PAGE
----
Nature Reviews Drug Discovery | Year: 2016
The drug-target residence time model was first introduced in 2006 and has been broadly adopted across the chemical biology, biotechnology and pharmaceutical communities. While traditional in vitro methods view drug-target interactions exclusively in terms of equilibrium affinity, the residence time model takes into account the conformational dynamics of target macromolecules that affect drug binding and dissociation. The key tenet of this model is that the lifetime (or residence time) of the binary drug-target complex, and not the binding affinity per se, dictates much of the in vivo pharmacological activity. Here, this model is revisited and key applications of it over the past 10 years are highlighted. © 2016 Macmillan Publishers Limited.
Future Medicinal Chemistry | Year: 2011
Although drug-target interactions are commonly illustrated in terms of structurally static binding and dissociation events, such descriptions are inadequate to explain the impact of conformational dynamics on these processes. For high-affinity interactions, both the association and dissociation of drug molecules to and from their targets are often controlled by conformational changes of the target. Conformational adaptation can greatly influence the residence time of a drug on its target (i.e., the lifetime of the binary drug-target complex); long residence time can lead to sustained pharmacology and may also mitigate off-target toxicity. In this perspective, the kinetics of drug-target association and dissociation reactions are explored, with particular emphasis on the impact of conformational adaptation on drug-target residence time. © 2011 Future Science Ltd.
Epigenomics | Year: 2010
Reversible histone acetylation on lysine residues, regulated by the opposing activities of histone acetyltransferases and histone deacetylases (HDACs), plays an important role in the regulation of gene expression. Aberrant gene expression resulting from increased HDAC activity and histone hypoacetylation has been observed in human tumors and genetic knockdown studies support a role of HDACs in cancer. Treatment with small-molecule inhibitors of HDAC activity results in anti-tumor effects in a variety of transformed cell lines. Several HDAC inhibitors are in clinical development and show anti-tumor activity in cancer patients. Vorinostat (suberoylanilide hydroxamic acid) was the first HDAC inhibitor approved for the treatment of cancer and will be the focus of this article. © 2010 Future Medicine Ltd.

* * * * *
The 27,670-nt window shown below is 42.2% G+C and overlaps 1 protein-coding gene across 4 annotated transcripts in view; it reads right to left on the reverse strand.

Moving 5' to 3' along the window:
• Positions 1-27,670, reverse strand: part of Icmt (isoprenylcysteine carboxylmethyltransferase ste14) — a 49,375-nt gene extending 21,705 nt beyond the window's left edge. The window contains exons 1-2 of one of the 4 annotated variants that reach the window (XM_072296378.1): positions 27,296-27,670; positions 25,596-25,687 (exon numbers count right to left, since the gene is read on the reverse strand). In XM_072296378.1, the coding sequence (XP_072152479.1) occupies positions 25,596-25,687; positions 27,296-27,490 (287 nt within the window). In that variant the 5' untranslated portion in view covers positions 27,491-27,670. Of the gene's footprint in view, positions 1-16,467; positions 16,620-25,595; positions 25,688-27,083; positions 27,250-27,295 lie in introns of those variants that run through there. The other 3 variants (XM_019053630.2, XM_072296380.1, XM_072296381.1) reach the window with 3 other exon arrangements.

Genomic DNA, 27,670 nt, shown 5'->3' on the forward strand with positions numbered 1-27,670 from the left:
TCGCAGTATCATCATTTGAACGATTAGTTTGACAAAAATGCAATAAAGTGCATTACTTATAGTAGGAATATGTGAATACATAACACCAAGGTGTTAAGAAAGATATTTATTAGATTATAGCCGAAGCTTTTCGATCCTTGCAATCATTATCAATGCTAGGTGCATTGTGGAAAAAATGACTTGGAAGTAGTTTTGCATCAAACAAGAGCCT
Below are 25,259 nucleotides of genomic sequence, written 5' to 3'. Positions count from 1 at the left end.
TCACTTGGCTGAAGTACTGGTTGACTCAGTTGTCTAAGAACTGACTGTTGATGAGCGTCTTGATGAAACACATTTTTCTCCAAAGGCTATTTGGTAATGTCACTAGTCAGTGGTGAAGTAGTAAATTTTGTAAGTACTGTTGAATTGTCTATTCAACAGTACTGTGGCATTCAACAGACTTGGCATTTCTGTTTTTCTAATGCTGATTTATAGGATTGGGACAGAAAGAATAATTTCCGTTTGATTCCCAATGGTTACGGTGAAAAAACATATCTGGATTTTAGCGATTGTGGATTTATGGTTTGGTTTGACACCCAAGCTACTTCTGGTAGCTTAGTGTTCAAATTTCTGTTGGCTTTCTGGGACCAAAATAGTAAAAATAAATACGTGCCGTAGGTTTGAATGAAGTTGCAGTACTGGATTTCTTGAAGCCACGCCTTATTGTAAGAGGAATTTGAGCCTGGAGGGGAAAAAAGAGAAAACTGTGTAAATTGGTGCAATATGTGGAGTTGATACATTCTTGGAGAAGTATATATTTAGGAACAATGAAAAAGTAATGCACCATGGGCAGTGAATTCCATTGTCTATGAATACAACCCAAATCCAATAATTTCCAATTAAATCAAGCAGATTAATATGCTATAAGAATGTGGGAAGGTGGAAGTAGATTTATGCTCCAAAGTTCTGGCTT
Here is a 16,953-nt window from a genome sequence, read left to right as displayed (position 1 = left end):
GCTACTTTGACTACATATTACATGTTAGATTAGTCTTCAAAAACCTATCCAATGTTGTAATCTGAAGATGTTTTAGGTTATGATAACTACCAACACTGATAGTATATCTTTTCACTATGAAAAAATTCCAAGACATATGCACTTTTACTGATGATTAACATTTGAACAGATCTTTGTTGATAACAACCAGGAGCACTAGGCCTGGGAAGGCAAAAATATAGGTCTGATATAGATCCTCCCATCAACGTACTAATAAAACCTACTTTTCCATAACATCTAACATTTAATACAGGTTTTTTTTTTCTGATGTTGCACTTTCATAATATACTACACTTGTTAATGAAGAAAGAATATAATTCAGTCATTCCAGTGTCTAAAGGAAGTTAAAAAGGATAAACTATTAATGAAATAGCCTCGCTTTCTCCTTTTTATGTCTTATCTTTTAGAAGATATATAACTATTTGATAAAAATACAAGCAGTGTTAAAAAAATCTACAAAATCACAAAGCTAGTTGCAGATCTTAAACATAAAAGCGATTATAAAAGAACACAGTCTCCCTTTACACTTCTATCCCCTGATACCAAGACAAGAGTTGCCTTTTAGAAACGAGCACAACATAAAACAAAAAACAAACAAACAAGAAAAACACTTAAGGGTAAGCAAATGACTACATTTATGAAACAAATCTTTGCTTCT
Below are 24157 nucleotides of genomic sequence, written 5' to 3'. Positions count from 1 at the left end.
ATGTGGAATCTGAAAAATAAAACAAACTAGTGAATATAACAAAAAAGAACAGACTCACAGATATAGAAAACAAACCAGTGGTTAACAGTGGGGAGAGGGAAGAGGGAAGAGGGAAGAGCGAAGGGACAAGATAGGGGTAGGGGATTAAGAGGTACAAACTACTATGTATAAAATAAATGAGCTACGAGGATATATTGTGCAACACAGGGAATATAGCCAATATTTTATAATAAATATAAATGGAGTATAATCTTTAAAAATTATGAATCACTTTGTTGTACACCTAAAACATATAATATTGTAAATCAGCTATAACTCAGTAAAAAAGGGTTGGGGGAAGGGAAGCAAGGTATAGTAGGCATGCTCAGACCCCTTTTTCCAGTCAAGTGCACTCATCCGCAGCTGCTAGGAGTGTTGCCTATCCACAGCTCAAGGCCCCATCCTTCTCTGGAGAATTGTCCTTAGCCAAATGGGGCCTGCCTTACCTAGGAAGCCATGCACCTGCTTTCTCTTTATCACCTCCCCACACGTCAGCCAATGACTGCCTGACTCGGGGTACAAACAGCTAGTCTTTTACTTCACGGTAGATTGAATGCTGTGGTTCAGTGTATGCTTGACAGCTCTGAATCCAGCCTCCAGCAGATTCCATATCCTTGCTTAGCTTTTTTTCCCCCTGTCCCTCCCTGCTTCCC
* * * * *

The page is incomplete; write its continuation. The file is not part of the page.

Clinical Cancer Research | Year: 2013
The protein methyltransferases (PMT) constitute a large and important class of enzymes that catalyze sitespecific methylation of lysine or arginine residues on histones and other proteins. Site-specific histone methylation is a critical component of chromatin regulation of gene transcription-a pathway that is often genetically altered in human cancers. Oncogenic alterations (e.g., mutations, chromosomal translocations, and others) of PMTs, or of associated proteins, have been found to confer unique dependencies of cancer cells on the activity of specific PMTs. Examples of potent, selective small-molecule inhibitors of specific PMTs are reviewed that have been shown to kill cancers cells bearing such oncogenic alterations, while having minimal effect on proliferation of nonaltered cells. Selective inhibitors of the PMTs, DOT1L and EZH2, have entered phase I clinical studies and additional examples of selective PMT inhibitors are likely to enter the clinic soon. The current state of efforts toward clinical testing of selective PMT inhibitors as personalized cancer therapeutics is reviewed here. © 2013 American Association for Cancer Research.
Epizyme | Date: 2015-02-11
Described herein are compounds of Formula (I), pharmaceutically acceptable salts thereof, and pharmaceutical compositions thereof. Compounds of the present invention are useful for inhibiting PRMT5 activity. Methods of using the compounds for treating PRMT5-mediated disorders are also described.